May 24, 2021
May 31, 2021
Over a quarter of adults in the USA have a disability.
That’s a large portion of the population, yet disabled workers often struggle to find workplaces that welcome their diverse talent and expertise.
Just 37.6 percent of U.S. civilians with a disability held a job in 2018, compared with 77.2 percent of able-bodied persons.
To help change the tide, we’ve compiled three ways your workplace can include disabled workers today.
Companies that hire disabled talent generate 28 percent more revenue than those that don’t.
However, while disabled workers have a lot to give, they often feel ostracized in the workplace. They may fear being an afterthought or facing unsuitable working provisions and stigmatization.
So, to attract a diverse range of talent, and add a layer of reassurance, try to get on the radar of disabled workers.
You may choose to partner with a disability advocacy group, post job applications to disability-friendly job boards, or even create your own unique internship program. Get creative!
Not all disabilities look alike. Whether someone has a visible disability, invisible disability, is ‘high functioning’ or ‘low functioning’, you must anticipate the true diversity within the disabled community.
So, if a disabled candidate indicates they may need further provisions, ensure you take a moment to discuss:
A note on questions
It’s important to note, however, that the Americans with Disabilities Act prohibits asking the following questions:
Follow the lead of your candidate; unless the conversation arises, be sure to focus primarily on the individual’s abilities rather than their disabilities.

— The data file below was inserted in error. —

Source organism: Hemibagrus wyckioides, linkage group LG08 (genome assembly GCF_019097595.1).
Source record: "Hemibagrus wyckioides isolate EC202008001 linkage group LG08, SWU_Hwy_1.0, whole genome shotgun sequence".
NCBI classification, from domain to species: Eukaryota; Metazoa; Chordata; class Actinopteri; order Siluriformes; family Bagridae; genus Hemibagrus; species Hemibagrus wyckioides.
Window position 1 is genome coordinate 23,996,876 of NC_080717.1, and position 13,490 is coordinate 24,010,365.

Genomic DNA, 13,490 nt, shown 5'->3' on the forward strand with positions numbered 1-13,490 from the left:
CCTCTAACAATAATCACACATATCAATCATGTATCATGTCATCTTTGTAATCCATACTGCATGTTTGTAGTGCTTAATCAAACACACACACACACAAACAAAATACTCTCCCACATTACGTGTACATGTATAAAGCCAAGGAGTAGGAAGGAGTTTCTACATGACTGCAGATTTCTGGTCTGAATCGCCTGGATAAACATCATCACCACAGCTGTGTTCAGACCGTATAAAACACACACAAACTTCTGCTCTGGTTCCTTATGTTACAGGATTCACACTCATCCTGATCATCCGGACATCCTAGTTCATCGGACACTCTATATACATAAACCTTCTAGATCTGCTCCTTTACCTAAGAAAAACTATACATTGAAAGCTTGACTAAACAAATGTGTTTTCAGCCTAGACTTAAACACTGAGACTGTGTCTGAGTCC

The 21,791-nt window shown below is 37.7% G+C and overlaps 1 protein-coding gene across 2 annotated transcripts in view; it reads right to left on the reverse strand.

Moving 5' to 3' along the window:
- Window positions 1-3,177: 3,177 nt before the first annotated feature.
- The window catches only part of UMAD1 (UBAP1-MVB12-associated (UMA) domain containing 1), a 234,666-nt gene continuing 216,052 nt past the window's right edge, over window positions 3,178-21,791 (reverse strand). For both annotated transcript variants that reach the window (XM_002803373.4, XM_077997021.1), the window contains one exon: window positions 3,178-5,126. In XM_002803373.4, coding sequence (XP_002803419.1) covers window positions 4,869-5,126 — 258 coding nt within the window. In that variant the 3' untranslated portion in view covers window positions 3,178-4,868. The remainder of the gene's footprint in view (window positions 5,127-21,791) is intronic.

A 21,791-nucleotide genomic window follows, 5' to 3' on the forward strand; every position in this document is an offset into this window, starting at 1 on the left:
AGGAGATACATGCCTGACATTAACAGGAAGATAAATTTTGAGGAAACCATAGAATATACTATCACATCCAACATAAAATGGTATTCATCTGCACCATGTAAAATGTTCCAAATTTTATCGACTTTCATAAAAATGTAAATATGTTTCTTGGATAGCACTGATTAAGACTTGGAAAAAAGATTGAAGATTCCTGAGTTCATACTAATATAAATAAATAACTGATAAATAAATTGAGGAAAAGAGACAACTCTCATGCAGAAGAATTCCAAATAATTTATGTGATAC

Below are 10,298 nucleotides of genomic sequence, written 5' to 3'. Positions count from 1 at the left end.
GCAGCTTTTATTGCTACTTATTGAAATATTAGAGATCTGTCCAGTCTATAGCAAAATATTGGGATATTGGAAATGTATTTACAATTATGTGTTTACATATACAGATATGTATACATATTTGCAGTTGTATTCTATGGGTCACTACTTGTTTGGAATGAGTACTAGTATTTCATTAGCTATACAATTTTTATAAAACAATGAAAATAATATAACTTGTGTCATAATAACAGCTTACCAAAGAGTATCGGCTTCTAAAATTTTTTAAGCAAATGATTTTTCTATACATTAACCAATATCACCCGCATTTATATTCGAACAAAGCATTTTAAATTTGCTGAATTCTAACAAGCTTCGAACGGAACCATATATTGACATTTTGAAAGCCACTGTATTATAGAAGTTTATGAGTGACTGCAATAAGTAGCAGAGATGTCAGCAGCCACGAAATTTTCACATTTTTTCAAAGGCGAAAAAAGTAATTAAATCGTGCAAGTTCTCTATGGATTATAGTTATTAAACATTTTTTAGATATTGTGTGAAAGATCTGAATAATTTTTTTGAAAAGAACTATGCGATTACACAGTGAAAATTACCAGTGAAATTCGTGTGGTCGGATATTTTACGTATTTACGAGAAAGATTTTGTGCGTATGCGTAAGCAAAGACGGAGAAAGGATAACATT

The hard truth is, if you don’t acknowledge disabled workers within your diversity and inclusion efforts, you may end up creating an unwelcoming workplace.
When revisiting your culture, be sure to:
The aim is to create a workplace that truly values and respects everyone, regardless of their abilities or disabilities.
‘Being honest about where you stand can be a hard—yet crucial— first step toward becoming a more inclusive company. Accountability and creating an environment of trust where employees feel comfortable self-identifying as having a disability are true measures of inclusion.’
With many disabled workers still facing discrimination within the workplace, it’s high time organizations change up the way they hire, retain and accommodate disabled talent.
We hope the three tips we’ve shared help you on your inclusivity journey.
Your diversity, inclusion, and equity efforts should be an evolving, living part of your organization. The more work you put in, the happier your disabled workers and candidates will be.